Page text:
- Even as colleges push up the sticker price every year, fewer people are willing to pay at all but the wealthiest, brand-name schools.
- So that leaves colleges with flat or declining net tuition revenue, the cash they need to invest in academic programs, pay debt on buildings, and put toward need-based aid to enroll lower-income students.
What’s next: The number of affluent, well-prepared high-school graduates whose parents attended college has propelled the expansion of higher education for the past several decades.
- Their numbers aren’t growing anymore. What’s growing are the number of low-income students whose parents didn’t go to college.
- “We’re going to have to figure out how to provide a good education to low- and middle-income kids,” Hill told me.
The bottom line: “If the income distribution were less skewed, the demand for services at one end of the income distribution on the part of higher-income families and the need for financial aid at the other end on the part of lower-income families would both moderate, reducing the financial challenges facing many colleges and universities,” Hill concluded in her paper.
- Go deeper with full paper (library access required)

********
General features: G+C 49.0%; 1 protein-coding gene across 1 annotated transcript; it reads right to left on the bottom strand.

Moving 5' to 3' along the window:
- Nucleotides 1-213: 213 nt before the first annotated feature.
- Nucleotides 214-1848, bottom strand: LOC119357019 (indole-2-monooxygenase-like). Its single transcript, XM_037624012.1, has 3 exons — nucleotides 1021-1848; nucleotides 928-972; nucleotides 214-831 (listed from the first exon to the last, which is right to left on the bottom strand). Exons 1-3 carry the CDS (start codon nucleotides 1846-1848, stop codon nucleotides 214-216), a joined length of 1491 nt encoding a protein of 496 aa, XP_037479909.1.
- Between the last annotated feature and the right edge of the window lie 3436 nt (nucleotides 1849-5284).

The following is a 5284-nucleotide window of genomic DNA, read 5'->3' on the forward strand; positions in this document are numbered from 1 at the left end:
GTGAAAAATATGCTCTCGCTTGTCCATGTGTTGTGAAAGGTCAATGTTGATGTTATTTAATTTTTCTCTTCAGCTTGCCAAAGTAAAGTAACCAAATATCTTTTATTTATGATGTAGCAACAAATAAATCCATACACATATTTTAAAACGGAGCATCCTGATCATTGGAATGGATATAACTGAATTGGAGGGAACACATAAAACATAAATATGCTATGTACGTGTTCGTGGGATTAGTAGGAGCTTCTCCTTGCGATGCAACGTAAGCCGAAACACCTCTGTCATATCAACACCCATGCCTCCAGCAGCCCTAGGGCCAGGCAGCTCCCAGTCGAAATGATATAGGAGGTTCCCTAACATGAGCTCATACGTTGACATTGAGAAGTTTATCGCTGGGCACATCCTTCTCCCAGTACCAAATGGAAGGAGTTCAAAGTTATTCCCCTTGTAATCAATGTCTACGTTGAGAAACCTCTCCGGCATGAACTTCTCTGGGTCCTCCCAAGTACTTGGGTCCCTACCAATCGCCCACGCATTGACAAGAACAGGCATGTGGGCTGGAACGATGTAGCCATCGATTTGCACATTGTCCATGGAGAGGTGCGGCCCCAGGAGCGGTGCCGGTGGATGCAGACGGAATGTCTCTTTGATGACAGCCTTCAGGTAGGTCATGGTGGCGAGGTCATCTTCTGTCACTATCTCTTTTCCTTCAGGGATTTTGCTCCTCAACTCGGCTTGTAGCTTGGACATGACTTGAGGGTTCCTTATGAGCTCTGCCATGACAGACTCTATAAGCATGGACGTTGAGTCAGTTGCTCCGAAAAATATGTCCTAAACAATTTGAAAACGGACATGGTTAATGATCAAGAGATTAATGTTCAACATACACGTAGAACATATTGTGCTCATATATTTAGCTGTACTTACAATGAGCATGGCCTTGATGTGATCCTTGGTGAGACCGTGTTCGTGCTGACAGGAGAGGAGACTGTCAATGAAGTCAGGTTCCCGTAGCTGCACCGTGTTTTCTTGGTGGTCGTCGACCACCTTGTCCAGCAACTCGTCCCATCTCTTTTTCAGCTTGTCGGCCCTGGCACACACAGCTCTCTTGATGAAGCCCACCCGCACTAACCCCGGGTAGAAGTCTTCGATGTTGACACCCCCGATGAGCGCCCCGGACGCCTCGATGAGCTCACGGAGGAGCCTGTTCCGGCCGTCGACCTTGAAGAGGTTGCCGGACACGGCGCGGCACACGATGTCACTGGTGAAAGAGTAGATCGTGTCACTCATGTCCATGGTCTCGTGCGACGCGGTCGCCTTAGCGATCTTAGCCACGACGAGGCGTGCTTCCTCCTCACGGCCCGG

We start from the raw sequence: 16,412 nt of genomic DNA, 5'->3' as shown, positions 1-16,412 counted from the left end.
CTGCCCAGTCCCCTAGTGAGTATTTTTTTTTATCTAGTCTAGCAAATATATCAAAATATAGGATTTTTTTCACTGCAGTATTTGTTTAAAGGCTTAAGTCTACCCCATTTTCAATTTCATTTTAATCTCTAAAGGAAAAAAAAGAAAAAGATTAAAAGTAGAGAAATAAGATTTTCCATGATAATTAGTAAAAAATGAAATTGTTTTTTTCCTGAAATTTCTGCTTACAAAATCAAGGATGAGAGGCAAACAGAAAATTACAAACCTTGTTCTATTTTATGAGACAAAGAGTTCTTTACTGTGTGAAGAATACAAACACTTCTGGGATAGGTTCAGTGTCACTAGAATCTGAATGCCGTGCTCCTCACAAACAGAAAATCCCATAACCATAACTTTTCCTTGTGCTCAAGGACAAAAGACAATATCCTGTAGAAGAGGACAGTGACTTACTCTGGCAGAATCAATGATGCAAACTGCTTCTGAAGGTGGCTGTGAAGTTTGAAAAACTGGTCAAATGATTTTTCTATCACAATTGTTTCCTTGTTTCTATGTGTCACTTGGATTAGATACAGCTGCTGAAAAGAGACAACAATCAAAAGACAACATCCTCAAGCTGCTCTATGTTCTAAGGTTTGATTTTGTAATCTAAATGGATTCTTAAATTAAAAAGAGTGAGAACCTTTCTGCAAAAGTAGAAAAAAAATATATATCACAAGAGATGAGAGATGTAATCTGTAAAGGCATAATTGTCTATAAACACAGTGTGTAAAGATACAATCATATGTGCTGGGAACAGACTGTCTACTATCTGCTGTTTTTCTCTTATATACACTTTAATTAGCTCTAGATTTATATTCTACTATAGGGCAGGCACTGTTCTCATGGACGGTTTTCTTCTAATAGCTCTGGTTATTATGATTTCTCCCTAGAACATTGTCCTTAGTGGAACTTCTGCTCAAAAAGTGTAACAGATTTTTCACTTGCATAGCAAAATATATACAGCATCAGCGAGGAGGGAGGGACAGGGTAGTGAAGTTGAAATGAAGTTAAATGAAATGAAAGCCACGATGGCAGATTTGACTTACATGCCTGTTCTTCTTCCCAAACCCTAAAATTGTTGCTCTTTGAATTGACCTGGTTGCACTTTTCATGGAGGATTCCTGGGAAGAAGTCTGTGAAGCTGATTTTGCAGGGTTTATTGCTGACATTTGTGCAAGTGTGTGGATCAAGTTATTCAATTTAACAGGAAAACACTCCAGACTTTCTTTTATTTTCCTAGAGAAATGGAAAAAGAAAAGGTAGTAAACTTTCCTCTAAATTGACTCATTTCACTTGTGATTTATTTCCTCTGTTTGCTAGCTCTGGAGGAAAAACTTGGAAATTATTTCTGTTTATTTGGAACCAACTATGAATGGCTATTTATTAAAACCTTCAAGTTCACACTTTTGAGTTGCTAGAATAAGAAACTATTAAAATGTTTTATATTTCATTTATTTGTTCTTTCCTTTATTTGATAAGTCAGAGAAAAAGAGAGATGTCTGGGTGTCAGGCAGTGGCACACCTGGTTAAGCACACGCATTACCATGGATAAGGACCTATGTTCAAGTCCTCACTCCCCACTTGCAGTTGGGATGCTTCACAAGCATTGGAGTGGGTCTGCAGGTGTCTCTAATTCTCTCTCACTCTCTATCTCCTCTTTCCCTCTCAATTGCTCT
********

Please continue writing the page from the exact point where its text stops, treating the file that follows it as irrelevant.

- Good summary in a Washington Post op-ed by Catharine B. Hill
After a year of remote and hybrid learning, colleges and universities must find ways to keep students engaged and connected. Read about the latest trends in enrollment, retention, and transfer rates and how to help students access support services as well as foster an environment of diversity, equity, and inclusion. Read the report now.
How to Classify Thousands of Colleges?
There are more than 4,600 colleges and universities in the U.S., yet we talk about “college” and “higher education” as a monolithic thing, Arizona State University’s president, Michael M. Crow, and I wrote recently in a Chronicle of Higher Education op-ed.
Background: In the early 1970s, Clark Kerr, the director of the Carnegie Commission on Higher Education and former president of the University of California system, developed a classification system to better define the thousands of colleges and universities.
- The purpose was to distinguish between institutional missions by using descriptors such as “research university” or “master’s level institution.”
- Further designations of “I” and “II”—based on scale and scope—were added to differentiate how much federal research money a college received, for instance.
The big picture: The classifications were designed to aid researchers and policy makers.